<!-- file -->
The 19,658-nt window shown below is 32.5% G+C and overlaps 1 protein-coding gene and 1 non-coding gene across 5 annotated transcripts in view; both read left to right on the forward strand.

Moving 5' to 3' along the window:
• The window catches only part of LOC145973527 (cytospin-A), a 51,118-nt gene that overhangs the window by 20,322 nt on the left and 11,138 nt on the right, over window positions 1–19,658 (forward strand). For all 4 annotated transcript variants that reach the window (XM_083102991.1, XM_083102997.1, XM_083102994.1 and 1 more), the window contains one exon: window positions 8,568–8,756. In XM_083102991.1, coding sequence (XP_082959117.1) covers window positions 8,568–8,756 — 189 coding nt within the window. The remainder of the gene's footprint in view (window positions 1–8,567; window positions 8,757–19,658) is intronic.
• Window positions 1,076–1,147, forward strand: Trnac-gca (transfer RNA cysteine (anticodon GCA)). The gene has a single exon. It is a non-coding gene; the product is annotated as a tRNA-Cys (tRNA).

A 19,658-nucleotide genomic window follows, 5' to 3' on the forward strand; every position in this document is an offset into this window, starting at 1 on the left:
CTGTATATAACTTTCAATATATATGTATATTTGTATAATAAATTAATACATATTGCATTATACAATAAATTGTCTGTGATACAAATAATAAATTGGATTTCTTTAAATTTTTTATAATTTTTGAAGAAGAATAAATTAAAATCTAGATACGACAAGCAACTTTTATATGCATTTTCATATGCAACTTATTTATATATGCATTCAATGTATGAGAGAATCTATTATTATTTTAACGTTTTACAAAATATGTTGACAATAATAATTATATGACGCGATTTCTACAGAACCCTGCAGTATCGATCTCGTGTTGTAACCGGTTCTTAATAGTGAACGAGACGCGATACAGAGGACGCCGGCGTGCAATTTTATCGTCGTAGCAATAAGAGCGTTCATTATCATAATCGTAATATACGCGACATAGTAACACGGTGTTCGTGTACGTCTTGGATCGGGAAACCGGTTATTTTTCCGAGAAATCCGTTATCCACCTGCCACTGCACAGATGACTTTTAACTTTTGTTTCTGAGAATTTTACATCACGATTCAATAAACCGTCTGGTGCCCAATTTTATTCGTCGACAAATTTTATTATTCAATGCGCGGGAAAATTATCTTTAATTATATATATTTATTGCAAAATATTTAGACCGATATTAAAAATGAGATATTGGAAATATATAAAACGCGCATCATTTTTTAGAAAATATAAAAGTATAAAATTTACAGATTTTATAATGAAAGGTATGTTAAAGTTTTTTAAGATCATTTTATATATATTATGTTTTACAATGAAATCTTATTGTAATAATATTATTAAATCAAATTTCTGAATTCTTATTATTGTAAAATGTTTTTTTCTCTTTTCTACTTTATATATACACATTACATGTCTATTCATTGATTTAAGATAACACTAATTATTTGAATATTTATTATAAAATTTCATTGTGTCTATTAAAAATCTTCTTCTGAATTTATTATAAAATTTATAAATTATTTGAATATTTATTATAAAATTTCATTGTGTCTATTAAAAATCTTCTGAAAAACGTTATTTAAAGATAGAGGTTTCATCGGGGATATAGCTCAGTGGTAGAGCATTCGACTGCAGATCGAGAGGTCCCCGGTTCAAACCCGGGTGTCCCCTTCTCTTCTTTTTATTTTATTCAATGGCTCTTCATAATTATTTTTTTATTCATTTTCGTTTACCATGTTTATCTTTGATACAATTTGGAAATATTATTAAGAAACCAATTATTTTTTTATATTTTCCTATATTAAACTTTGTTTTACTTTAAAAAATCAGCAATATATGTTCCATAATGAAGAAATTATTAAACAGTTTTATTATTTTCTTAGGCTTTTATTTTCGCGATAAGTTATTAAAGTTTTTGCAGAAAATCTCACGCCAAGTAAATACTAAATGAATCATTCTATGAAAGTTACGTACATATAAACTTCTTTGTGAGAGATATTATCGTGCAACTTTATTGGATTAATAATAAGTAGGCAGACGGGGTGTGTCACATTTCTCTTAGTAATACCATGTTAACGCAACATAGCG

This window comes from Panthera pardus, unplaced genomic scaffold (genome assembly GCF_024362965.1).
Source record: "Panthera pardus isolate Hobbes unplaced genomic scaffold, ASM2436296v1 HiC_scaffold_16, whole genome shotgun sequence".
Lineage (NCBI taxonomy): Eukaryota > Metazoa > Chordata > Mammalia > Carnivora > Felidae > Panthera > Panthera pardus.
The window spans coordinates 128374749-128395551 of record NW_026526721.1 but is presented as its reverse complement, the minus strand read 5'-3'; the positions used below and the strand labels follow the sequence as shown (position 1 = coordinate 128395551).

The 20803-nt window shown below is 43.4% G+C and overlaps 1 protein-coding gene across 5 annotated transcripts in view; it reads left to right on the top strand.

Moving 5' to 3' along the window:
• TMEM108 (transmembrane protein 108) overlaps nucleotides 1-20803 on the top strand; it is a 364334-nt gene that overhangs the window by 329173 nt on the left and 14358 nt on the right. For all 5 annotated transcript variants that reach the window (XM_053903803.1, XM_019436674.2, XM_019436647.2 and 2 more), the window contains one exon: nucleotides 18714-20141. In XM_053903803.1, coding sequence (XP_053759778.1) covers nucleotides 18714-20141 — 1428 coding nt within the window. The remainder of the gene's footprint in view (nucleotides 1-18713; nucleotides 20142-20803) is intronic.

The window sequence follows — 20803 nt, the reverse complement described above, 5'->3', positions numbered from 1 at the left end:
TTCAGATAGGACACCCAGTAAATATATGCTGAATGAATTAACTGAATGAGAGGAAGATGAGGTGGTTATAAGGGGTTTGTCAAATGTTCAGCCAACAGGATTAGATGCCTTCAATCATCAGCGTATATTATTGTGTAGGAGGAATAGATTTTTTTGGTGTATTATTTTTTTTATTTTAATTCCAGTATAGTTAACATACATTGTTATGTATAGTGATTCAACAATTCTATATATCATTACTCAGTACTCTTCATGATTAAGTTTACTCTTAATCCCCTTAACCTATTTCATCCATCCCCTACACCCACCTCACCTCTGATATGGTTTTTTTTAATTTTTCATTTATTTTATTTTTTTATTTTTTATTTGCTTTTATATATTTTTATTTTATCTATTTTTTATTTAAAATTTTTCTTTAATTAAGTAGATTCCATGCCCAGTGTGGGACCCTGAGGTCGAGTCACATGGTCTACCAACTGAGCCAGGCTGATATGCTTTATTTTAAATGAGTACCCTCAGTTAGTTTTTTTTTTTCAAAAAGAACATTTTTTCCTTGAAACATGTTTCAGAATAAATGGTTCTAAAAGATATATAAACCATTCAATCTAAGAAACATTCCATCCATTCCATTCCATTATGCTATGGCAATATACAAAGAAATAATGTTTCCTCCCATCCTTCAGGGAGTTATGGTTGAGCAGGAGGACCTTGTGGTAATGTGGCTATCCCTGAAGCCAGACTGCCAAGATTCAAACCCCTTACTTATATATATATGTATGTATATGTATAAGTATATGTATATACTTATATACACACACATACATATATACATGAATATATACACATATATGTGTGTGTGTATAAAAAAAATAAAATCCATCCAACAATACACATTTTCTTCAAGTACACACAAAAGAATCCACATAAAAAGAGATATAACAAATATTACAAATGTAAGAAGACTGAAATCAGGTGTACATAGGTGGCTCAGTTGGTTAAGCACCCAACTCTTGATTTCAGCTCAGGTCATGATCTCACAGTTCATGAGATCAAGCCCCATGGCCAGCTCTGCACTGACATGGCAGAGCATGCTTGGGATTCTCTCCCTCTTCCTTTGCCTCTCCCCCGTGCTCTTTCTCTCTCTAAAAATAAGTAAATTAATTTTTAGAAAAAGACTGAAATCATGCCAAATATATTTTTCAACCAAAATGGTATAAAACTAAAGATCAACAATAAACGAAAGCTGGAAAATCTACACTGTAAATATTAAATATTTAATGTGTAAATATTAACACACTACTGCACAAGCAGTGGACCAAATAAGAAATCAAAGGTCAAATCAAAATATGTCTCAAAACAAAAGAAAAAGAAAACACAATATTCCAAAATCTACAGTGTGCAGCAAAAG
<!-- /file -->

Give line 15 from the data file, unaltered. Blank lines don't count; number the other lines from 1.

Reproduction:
TTCAGATAGGACACCCAGTAAATATATGCTGAATGAATTAACTGAATGAGAGGAAGATGAGGTGGTTATAAGGGGTTTGTCAAATGTTCAGCCAACAGGATTAGATGCCTTCAATCATCAGCGTATATTATTGTGTAGGAGGAATAGATTTTTTTGGTGTATTATTTTTTTTATTTTAATTCCAGTATAGTTAACATACATTGTTATGTATAGTGATTCAACAATTCTATATATCATTACTCAGTACTCTTCATGATTAAGTTTACTCTTAATCCCCTTAACCTATTTCATCCATCCCCTACACCCACCTCACCTCTGATATGGTTTTTTTTAATTTTTCATTTATTTTATTTTTTTATTTTTTATTTGCTTTTATATATTTTTATTTTATCTATTTTTTATTTAAAATTTTTCTTTAATTAAGTAGATTCCATGCCCAGTGTGGGACCCTGAGGTCGAGTCACATGGTCTACCAACTGAGCCAGGCTGATATGCTTTATTTTAAATGAGTACCCTCAGTTAGTTTTTTTTTTTCAAAAAGAACATTTTTTCCTTGAAACATGTTTCAGAATAAATGGTTCTAAAAGATATATAAACCATTCAATCTAAGAAACATTCCATCCATTCCATTCCATTATGCTATGGCAATATACAAAGAAATAATGTTTCCTCCCATCCTTCAGGGAGTTATGGTTGAGCAGGAGGACCTTGTGGTAATGTGGCTATCCCTGAAGCCAGACTGCCAAGATTCAAACCCCTTACTTATATATATATGTATGTATATGTATAAGTATATGTATATACTTATATACACACACATACATATATACATGAATATATACACATATATGTGTGTGTGTATAAAAAAAATAAAATCCATCCAACAATACACATTTTCTTCAAGTACACACAAAAGAATCCACATAAAAAGAGATATAACAAATATTACAAATGTAAGAAGACTGAAATCAGGTGTACATAGGTGGCTCAGTTGGTTAAGCACCCAACTCTTGATTTCAGCTCAGGTCATGATCTCACAGTTCATGAGATCAAGCCCCATGGCCAGCTCTGCACTGACATGGCAGAGCATGCTTGGGATTCTCTCCCTCTTCCTTTGCCTCTCCCCCGTGCTCTTTCTCTCTCTAAAAATAAGTAAATTAATTTTTAGAAAAAGACTGAAATCATGCCAAATATATTTTTCAACCAAAATGGTATAAAACTAAAGATCAACAATAAACGAAAGCTGGAAAATCTACACTGTAAATATTAAATATTTAATGTGTAAATATTAACACACTACTGCACAAGCAGTGGACCAAATAAGAAATCAAAGGTCAAATCAAAATATGTCTCAAAACAAAAGAAAAAGAAAACACAATATTCCAAAATCTACAGTGTGCAGCAAAAG